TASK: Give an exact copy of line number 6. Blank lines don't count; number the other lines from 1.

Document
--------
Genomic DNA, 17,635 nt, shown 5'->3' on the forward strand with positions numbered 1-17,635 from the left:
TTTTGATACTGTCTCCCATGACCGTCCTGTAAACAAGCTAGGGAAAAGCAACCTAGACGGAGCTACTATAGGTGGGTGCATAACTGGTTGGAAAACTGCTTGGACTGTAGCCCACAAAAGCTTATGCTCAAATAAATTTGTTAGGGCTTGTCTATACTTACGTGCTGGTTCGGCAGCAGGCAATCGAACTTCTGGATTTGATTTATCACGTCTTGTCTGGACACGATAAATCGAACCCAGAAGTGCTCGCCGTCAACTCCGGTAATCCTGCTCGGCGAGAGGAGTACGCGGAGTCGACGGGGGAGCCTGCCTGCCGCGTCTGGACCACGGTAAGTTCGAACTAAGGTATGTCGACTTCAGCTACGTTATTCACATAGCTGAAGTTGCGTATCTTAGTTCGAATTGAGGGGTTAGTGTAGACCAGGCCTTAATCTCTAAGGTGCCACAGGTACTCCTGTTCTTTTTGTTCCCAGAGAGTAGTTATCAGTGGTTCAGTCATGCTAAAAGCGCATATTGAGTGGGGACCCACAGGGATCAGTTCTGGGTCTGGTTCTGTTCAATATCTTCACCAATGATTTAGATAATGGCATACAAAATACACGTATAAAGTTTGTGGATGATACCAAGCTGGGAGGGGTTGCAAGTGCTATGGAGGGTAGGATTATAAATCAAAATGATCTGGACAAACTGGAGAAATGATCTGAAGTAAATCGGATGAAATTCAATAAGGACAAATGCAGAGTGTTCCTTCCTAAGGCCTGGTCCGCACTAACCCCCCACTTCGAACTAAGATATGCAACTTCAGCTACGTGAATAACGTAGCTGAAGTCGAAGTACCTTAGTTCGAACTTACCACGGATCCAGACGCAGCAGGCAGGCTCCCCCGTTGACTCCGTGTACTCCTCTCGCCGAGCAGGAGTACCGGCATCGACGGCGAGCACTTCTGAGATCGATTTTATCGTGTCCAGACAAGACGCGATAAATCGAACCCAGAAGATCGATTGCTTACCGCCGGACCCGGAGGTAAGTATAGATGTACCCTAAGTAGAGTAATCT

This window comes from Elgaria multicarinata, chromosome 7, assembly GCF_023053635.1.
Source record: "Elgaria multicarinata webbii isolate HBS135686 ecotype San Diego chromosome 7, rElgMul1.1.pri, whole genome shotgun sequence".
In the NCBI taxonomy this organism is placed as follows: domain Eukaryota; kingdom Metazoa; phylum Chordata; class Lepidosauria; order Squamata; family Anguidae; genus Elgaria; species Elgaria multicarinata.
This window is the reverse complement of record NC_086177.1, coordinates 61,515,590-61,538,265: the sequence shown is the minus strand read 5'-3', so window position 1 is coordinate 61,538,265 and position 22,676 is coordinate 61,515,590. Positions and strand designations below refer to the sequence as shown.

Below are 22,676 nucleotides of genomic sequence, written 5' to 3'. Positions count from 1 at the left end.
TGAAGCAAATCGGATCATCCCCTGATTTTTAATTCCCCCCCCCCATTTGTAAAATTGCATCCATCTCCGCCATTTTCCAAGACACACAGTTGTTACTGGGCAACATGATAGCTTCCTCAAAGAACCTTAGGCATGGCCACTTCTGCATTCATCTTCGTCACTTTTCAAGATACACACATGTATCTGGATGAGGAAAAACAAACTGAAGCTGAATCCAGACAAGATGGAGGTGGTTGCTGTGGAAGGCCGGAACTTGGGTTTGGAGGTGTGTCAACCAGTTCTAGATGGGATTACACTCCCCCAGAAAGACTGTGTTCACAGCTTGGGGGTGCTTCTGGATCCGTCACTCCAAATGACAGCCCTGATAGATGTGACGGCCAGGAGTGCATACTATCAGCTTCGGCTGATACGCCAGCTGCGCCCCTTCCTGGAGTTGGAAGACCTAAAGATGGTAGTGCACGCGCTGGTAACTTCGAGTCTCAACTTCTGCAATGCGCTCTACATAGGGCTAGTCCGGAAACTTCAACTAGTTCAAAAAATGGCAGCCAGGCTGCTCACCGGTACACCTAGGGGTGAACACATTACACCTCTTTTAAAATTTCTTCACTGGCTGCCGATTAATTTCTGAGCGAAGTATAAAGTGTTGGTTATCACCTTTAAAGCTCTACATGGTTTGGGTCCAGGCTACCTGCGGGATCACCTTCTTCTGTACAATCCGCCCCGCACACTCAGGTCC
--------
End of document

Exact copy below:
This window is the reverse complement of record NC_086177.1, coordinates 61,515,590-61,538,265: the sequence shown is the minus strand read 5'-3', so window position 1 is coordinate 61,538,265 and position 22,676 is coordinate 61,515,590. Positions and strand designations below refer to the sequence as shown.